It is perhaps like with paintings - regardless of whether we paint a flower or an elephant, the painting may have a good effect on our mind.


Another such are may be the instruments themselves. Perhaps an electric guitar is not the most sacred choice, and perhaps some instruments with a long history, such as erhu, are the answer. But then, fortunately, we live in the era of Youtube. An era where you can hear - let us stay within one genre for the examples - a rendition of a metal song on folk instruments or even medieval instruments. At the same time, some classical compositions were given the metal treatment, being played on an electirc guitar, with the player just shredding the notes as fast as possible.

And if you listen to these examples, you notice that some metal songs really don’t do better even when played on medieval instruments, and that some classical compositions, even if played on an electric guitar, are actually more structured, and - as absurd as it is - calming you down more than a lot of the mainstream pop music.

So going by trial and error, even if you were to do your own research, possibly comparing classical compositions you find healthy with another genre, I think you would also find that the choice of instruments, while certainly having some effect, is not the most critical aspect in determining whether music is healthy or not.

So when we go beyong ideals constituting a music genre, and the instruments used, I believe we are left with only one thing - the very skill of the composer. A skill, which may not be particularly tied down to a certain group of composers, or a music genre. I think that we understand this fact in other areas of life very well, and so if we use them to make an analogy for this phenomenon in music, it gives an answer.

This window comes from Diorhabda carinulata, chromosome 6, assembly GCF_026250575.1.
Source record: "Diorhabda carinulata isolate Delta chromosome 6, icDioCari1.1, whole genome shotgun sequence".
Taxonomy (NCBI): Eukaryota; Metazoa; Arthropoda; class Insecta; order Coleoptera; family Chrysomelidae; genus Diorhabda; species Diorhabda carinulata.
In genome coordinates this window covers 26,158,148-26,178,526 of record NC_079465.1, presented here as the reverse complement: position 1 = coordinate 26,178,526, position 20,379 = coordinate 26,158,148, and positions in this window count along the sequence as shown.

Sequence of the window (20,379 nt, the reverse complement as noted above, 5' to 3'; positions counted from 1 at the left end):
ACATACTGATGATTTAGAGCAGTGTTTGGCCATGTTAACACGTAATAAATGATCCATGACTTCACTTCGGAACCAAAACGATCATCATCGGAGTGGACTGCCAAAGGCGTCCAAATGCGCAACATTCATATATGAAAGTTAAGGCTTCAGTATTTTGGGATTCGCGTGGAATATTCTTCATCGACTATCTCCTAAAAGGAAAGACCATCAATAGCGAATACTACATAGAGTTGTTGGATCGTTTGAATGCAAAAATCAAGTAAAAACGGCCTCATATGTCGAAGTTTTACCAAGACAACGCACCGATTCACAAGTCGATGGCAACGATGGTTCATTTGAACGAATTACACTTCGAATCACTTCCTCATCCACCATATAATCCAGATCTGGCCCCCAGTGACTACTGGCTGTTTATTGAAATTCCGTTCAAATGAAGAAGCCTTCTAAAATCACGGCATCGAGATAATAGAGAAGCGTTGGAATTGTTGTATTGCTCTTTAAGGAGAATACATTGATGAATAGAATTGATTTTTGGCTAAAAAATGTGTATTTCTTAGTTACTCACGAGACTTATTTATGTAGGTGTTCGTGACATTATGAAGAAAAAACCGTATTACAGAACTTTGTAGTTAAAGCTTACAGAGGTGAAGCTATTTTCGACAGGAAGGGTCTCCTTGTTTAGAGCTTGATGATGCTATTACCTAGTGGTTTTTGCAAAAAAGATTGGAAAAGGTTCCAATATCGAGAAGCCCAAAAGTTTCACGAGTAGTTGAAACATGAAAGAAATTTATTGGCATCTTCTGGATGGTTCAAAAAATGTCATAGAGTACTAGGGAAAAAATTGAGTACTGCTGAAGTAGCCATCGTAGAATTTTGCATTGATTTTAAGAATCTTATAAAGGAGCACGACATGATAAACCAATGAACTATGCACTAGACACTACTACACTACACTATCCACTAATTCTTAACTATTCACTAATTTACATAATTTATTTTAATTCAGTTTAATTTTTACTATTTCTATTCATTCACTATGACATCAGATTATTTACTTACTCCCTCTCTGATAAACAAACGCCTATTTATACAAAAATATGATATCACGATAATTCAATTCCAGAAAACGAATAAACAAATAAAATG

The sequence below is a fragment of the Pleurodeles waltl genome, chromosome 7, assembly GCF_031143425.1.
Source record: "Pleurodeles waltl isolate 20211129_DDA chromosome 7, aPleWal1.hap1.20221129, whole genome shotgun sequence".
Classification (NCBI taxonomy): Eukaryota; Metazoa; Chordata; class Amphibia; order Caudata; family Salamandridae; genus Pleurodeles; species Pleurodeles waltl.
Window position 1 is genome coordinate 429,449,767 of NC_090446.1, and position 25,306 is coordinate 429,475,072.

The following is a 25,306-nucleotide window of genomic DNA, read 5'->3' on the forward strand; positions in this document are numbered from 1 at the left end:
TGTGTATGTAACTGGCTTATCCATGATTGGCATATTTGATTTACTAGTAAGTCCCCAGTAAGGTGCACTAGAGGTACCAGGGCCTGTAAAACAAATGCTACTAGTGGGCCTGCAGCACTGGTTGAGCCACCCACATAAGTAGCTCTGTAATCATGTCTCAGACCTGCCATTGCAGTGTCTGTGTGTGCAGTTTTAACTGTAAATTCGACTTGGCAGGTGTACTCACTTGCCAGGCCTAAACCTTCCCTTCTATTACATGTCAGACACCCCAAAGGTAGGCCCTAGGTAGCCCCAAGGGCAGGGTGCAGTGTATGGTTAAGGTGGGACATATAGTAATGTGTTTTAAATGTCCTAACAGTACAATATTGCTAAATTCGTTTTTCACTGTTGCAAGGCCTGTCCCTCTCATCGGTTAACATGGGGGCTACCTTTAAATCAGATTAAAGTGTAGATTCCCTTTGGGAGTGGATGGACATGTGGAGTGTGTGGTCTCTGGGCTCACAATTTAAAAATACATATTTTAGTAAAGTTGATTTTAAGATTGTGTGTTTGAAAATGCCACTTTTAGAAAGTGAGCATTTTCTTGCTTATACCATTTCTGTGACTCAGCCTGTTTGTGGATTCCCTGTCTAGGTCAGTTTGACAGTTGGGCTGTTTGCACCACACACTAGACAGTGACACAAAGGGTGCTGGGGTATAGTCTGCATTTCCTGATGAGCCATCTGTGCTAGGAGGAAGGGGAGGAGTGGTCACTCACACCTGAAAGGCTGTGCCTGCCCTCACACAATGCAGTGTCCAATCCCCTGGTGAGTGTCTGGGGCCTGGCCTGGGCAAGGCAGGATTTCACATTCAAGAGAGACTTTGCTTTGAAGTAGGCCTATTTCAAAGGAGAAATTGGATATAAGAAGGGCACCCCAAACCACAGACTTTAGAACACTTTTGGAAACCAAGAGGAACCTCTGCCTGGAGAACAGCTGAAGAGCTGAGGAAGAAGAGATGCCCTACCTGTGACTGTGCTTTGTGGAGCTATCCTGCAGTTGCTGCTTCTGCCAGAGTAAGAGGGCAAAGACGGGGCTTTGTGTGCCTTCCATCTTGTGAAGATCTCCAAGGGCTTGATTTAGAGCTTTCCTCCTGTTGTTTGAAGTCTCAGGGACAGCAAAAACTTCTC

One of these areas is landscaping, for example. I think that there a lot of opinions and tastes on which environment we prefer to be in, but these environments have some things in common - they are structured, they have seemingly priorities of what their author wants us to notice first, they are neither too empty nor too full, and all the things in them blend exceedingly well together, and harmonize well with each other.

This set of rules seemingly goes also for what we consider nice clothes, nice houses or even nice movies. What this concludes for me is that there are certain properties in things which we like, and not only like, but that make us feel good, and not only feel good, but also calm us down, make us think more easily, and, by extension, make us more healthy.

All those things, in order to be nice, also take skill. A skill which is connected to, let’s say, healthy concepts in our minds. And that I think provides an answer which can be followed or proved again by observation - all these musical compositions we consider healthy need a great amount of skill when it comes to composing, and also connect to the healthy understandings which actually a lot of people share.